Saturday night was the first preview of the Moira Buffini black comedy Dinner starring Rebecca Davis, Stuart Halusz, Greg McNeill, Kenneth Ransom, Steve Turner, Alison Van Reeken and Tasma Walton and directed by Kate Cherry. It is the tale of the dinner party from hell as hostess Paige (Walton) celebrates the successful release of her husband’s self-help book with a few select friends.
It quickly turns out that Paige and her spouse Lars (Steve Turner) aren’t exactly the happiest of couples as they await the arrival of artist Wynne (Van Reeken) and her politician beau Bob (a no show due to a breakup prompted by an unfortunate Wynne portrait); and Sian (Davis), the jaded “sexpot” newsreader, and her older husband, microbiologist Hal (McNeill) on a foggy English evening. An imposing waiter (Ransom), especially hired for the evening, has explicit instructions as he silently goes about his work. Paige is put out by Wynne’s solo arrival as everything has been carefully planned. A further spanner is thrown into the works when Mike (Halusz) turns up asking to use a telephone after having an accident due to the fog.
What follows is a bout of verbal sparring as the bitchy Paige serves increasingly ridiculous dishes seemingly designed to humiliate her guests and husband. Mike’s arrival adds a new dynamic as his real purpose for being there is revealed and he is decidedly not of the usual ilk these people would associate with. A further trial is introduced as Paige insists on a game to be played whereby she asks each person in turn to spend two minutes talking to a subject she has placed in separate envelopes. It all ends in tragedy as twists and revelations come to the fore.
While the plot is really no more than an excuse to put various character types in close proximity and watch them dangle, there are some genuinely funny moments here. Walton, resplendent in a figure hugging designer gown, is all tightly wound vitriol as she prods and torments and abuses all and sundry. Davis, elegant and leggy in another designer dress, is blunt and aloof as Sian amusingly speaks her mind without any kind of filter or care for others’ judgements. Turner gives Lars a certain self-satisfied smugness with all the self-help mumbo-jumbo a counterpoint to Paige’s venom. He portrays the husband’s increasing annoyance and frustration with her more as a slow fuse than outright explosion.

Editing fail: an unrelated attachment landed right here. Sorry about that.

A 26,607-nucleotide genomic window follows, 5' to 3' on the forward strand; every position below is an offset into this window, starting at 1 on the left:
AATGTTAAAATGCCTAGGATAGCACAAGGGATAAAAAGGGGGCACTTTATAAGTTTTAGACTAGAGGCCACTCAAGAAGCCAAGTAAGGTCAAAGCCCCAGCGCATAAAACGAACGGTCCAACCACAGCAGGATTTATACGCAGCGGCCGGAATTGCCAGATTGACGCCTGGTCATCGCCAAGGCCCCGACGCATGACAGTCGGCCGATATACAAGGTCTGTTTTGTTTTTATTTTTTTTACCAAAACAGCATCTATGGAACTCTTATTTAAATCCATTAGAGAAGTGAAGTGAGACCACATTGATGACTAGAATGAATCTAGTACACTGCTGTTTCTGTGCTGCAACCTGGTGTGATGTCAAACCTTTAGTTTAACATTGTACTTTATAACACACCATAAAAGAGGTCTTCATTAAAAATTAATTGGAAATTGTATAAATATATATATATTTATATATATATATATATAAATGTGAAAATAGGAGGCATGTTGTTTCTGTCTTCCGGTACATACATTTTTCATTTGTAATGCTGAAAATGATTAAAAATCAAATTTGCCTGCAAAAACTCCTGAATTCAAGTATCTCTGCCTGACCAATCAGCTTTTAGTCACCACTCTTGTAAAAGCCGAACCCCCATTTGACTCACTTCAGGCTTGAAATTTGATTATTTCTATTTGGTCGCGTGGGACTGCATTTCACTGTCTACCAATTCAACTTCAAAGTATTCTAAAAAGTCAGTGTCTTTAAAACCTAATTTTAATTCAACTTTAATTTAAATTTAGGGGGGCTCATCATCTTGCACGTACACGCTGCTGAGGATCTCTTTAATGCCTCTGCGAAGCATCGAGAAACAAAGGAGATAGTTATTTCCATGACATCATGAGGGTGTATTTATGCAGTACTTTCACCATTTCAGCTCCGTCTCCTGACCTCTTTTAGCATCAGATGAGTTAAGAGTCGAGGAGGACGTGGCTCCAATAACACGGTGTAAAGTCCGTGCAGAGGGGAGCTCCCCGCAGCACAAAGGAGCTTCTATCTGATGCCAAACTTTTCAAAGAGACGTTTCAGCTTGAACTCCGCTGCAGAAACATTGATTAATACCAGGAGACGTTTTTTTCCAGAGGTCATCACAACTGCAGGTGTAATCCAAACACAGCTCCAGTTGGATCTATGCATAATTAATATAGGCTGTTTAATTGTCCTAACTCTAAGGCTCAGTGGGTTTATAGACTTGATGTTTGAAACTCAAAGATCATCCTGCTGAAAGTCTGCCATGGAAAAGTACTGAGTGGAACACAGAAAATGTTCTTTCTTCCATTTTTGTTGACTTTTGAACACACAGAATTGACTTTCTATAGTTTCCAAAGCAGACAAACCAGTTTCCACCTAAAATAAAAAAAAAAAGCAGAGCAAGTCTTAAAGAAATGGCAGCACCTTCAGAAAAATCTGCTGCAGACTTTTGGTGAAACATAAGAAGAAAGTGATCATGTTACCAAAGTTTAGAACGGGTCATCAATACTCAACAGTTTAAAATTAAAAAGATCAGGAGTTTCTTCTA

Van Reeken’s Wynne who is in love with Lars is the sort of new age, vegetarian, earth mother artist who despises the C word (which gets quite the work out) that would rile any dinner guest after a while. McNeill’s Hal is accomplished but unhappy even with a new trophy wife. Paige’s attacks on him, particularly in reference to his first wife and love of his life, are most cruel. Then there’s Mike who is a necessary wildcard to proceedings and a catalyst for further mischief. Halusz initially plays him as the straightforward working class man who has stumbled into something out of his usual reckoning but slowly becomes cockier as he takes stock of who he’s up against. That he forms an alliance of sorts with Paige is most subversive.
The dinner table is set on a revolving platform that is always in motion as the meals are served which allows us to see all of the actors’ expressions and reactions as scenes progress. The table itself and chairs are see-through plastic to help with visibility in what otherwise could have been a static and visually awkward presentation. I especially liked the use of smoke effects to depict the fog whenever the outside door was opened as various characters escaped for a breather or to liberate misfortunate crustaceans. Indeed the ‘live lobsters’ were a fascinatingly dark comic moment.
There were points the pace flagged – notably when the two minute discussions switched to Lars and Wynne’s back story. Other characters became mere spectators especially the up-to-that-point talkative Mike so it felt a little artificial and also a curious sequence in that it seemed to favour Lars instead of belittle him. Given the ending (which, for mine, was telegraphed anyway), I also didn’t quite understand what Paige’s real intentions were in the various ‘movements’ of the dinner. The Mike character ultimately felt like a device as the writing seemed to vacillate about who and what he really was depending on the situation.
However, if you like your comedy jet black and your insults like a dagger to the heart you’ll enjoy Dinner with its absurdist culinary delights and vitriolic dialogue. There are two more previews on Monday and Tuesday with the show opening on Wednesday 18th March and running until 29 March.